Can we use slash in the phrase "over the two periods, 2000/01 and 2001/02"? If not, what is the appropriate punctuation in this case?


No, no one will understand you. Write instead:

over the two periods, January of 2000 and February of 2001,

I'm not entirely sure those are "periods", per se. It seems better to just say the two months:

during the two months of January of 2000 and February of 2001

Perhaps you mean from the start of the first month till the end of the second one; if so, write this:

during the 14-month period extending from January 1st, 2000 through February 28th, 2001

People used to ISO dates might instead write that in this fashion:

during the 14-month period extending from 2000-01-01 through 2001-02-28

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    I don't think this is what the poster meant. In Europe we frequently use the slash to separate two different years, so I suppose he meant the years 2000 and 2001, and the years 2001 and 2002. This is the way school years are indicated, for example, as they do not start in January and extend over the months of two different years. Besides, the habit of indicating months after years is typically American but not much understood elsewhere. – Paola Apr 3 '13 at 17:01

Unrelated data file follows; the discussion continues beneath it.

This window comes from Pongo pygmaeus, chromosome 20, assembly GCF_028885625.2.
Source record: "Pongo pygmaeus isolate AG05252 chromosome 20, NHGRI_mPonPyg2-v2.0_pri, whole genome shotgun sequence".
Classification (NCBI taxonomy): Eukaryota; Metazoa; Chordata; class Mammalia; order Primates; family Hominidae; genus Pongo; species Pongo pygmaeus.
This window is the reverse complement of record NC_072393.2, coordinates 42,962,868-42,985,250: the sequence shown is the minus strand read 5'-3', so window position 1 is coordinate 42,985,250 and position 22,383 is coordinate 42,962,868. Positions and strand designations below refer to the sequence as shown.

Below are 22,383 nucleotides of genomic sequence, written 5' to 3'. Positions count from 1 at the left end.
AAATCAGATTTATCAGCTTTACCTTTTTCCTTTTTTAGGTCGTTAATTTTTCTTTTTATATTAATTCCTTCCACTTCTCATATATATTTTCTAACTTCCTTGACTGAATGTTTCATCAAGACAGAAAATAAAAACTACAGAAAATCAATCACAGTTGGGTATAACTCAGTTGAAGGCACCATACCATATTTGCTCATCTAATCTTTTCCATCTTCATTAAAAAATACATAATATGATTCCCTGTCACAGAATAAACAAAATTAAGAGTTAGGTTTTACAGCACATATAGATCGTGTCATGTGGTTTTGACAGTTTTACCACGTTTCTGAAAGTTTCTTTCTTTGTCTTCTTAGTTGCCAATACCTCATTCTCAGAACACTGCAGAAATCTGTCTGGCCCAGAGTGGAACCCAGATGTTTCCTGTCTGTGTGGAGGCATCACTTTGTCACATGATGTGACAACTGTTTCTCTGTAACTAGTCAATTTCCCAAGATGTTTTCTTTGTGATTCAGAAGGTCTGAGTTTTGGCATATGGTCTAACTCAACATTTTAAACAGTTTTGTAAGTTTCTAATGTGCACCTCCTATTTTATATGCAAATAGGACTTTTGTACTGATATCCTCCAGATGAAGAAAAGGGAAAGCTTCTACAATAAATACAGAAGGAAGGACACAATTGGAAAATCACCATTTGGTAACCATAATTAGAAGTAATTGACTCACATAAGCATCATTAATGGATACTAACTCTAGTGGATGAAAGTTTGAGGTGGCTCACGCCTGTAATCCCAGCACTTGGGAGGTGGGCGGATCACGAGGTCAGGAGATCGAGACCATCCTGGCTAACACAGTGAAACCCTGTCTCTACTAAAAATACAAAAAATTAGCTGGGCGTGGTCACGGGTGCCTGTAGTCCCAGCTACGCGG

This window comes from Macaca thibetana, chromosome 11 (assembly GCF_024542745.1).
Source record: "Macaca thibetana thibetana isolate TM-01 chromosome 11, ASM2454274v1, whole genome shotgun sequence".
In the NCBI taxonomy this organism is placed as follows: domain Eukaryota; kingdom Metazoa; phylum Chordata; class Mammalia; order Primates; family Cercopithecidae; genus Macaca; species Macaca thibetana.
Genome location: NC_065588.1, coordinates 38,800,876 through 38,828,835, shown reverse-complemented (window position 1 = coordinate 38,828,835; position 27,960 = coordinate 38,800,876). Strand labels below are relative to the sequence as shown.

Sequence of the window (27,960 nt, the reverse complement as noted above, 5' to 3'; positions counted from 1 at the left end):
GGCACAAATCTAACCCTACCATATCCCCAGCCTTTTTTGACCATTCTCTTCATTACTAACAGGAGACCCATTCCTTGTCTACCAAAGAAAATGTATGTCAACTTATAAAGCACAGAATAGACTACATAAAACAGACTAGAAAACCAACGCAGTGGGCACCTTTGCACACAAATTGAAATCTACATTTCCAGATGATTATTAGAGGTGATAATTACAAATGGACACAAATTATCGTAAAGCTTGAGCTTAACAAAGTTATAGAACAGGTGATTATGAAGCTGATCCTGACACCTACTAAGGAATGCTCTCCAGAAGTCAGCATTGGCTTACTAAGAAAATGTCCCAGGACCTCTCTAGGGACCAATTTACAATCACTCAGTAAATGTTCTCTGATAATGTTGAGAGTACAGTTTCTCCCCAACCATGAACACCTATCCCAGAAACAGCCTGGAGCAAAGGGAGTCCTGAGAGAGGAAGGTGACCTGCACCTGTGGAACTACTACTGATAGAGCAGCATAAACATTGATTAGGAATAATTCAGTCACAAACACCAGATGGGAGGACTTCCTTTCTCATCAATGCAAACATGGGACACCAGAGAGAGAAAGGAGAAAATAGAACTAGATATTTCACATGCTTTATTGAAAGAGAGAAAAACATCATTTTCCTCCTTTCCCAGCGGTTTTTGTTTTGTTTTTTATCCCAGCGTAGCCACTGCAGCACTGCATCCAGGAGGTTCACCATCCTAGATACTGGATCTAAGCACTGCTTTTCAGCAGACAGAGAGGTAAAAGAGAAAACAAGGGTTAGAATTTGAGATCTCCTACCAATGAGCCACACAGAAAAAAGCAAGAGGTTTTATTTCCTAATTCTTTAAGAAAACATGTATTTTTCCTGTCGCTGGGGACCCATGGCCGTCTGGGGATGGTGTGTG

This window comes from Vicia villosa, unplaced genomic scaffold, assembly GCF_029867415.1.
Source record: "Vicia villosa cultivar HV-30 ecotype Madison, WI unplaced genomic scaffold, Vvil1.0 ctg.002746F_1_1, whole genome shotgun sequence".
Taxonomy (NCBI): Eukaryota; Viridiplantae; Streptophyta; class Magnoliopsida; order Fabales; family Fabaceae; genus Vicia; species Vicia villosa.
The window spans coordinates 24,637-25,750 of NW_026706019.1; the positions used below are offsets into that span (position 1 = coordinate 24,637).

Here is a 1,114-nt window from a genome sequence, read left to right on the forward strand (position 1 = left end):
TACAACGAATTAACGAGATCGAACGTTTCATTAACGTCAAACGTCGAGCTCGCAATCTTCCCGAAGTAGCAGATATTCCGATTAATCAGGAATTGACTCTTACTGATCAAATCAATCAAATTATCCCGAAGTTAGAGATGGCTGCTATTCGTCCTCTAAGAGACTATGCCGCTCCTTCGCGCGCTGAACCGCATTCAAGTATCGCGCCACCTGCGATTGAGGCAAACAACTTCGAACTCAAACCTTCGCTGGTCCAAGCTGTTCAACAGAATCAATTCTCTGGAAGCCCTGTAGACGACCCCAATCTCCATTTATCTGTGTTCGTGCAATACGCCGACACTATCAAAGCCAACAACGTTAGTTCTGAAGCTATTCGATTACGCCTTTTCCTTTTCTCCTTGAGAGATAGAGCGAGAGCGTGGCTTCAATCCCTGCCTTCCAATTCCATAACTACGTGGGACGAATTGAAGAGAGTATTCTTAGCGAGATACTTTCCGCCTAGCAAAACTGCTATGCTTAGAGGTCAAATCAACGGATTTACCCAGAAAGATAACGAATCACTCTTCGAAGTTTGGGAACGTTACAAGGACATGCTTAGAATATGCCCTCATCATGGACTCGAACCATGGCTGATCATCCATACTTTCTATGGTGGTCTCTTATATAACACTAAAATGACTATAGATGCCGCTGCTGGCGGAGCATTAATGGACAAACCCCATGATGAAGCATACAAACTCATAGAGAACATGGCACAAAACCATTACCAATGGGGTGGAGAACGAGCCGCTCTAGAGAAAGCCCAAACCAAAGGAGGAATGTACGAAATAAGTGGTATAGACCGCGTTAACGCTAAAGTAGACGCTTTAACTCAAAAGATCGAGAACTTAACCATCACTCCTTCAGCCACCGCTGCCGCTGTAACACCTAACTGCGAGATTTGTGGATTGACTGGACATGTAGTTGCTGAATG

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    And that demonstrates that what the OP wrote could be misunderstood. – GEdgar Apr 3 '13 at 17:06

Anytime I've run across this being done, it is usually with both years in full and a dash/hyphen between them. Ex. The 2001 - 2002 school year

Actually, I take that back- I see it done without the full second date as well.

Ex. The 2001-02 school year.

If you were to ask me, I would tend to prefer the second way over the first; I just think it looks better. I don't know if the first way is considered "correct" but I do believe the second way is, if not "correct" then at least in acceptable common usage.

I could maybe get with using a hyphen when referring to a period of time- from 2001-04 for example... and using a slash to mean a year-period which starts and stops in the middle of the year. It is also treated as one thing; the 2003/04 school year is said, "the two-thousand three (/) four school year" while 2003-06 would be "Two thousand three TO six"

So I guess my final word is that you may use a slash when referring to a year long period of time that starts in the middle of, say, 2002 and ended in the middle of 2003. "The two-thousand-two (/) three school year" is referring to one year's length of time and therefore the slash is used to join the two school years into one length of time.

Make sense? Hope so! :)

  • That's exactly what I'd like to ask. ("01" stands for 2001, not January). Thanks all. It does help. – helen Apr 4 '13 at 14:33

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